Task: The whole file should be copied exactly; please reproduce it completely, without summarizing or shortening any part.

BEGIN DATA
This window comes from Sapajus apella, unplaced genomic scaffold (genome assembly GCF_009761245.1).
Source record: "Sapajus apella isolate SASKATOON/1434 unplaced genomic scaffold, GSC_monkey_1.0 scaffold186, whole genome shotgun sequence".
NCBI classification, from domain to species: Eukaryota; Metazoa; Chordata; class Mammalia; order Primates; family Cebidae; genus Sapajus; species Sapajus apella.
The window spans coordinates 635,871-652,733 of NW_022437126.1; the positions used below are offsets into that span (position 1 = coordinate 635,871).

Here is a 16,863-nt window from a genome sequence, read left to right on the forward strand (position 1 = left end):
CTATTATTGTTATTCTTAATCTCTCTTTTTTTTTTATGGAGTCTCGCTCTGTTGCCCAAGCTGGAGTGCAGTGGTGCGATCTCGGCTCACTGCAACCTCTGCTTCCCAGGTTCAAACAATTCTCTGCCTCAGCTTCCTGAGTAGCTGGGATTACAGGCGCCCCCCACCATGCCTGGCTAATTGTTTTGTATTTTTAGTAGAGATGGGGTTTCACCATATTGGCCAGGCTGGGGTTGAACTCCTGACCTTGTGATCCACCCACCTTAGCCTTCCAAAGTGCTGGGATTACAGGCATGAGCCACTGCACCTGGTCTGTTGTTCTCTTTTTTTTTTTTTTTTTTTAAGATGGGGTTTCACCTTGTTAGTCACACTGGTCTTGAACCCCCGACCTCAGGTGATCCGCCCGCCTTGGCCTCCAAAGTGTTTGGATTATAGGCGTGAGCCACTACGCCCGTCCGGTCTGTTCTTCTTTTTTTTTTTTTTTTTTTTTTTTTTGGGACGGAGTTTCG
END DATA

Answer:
This window comes from Sapajus apella, unplaced genomic scaffold (genome assembly GCF_009761245.1).
Source record: "Sapajus apella isolate SASKATOON/1434 unplaced genomic scaffold, GSC_monkey_1.0 scaffold186, whole genome shotgun sequence".
NCBI classification, from domain to species: Eukaryota; Metazoa; Chordata; class Mammalia; order Primates; family Cebidae; genus Sapajus; species Sapajus apella.
The window spans coordinates 635,871-652,733 of NW_022437126.1; the positions used below are offsets into that span (position 1 = coordinate 635,871).

Here is a 16,863-nt window from a genome sequence, read left to right on the forward strand (position 1 = left end):
CTATTATTGTTATTCTTAATCTCTCTTTTTTTTTTATGGAGTCTCGCTCTGTTGCCCAAGCTGGAGTGCAGTGGTGCGATCTCGGCTCACTGCAACCTCTGCTTCCCAGGTTCAAACAATTCTCTGCCTCAGCTTCCTGAGTAGCTGGGATTACAGGCGCCCCCCACCATGCCTGGCTAATTGTTTTGTATTTTTAGTAGAGATGGGGTTTCACCATATTGGCCAGGCTGGGGTTGAACTCCTGACCTTGTGATCCACCCACCTTAGCCTTCCAAAGTGCTGGGATTACAGGCATGAGCCACTGCACCTGGTCTGTTGTTCTCTTTTTTTTTTTTTTTTTTTAAGATGGGGTTTCACCTTGTTAGTCACACTGGTCTTGAACCCCCGACCTCAGGTGATCCGCCCGCCTTGGCCTCCAAAGTGTTTGGATTATAGGCGTGAGCCACTACGCCCGTCCGGTCTGTTCTTCTTTTTTTTTTTTTTTTTTTTTTTTTTGGGACGGAGTTTCG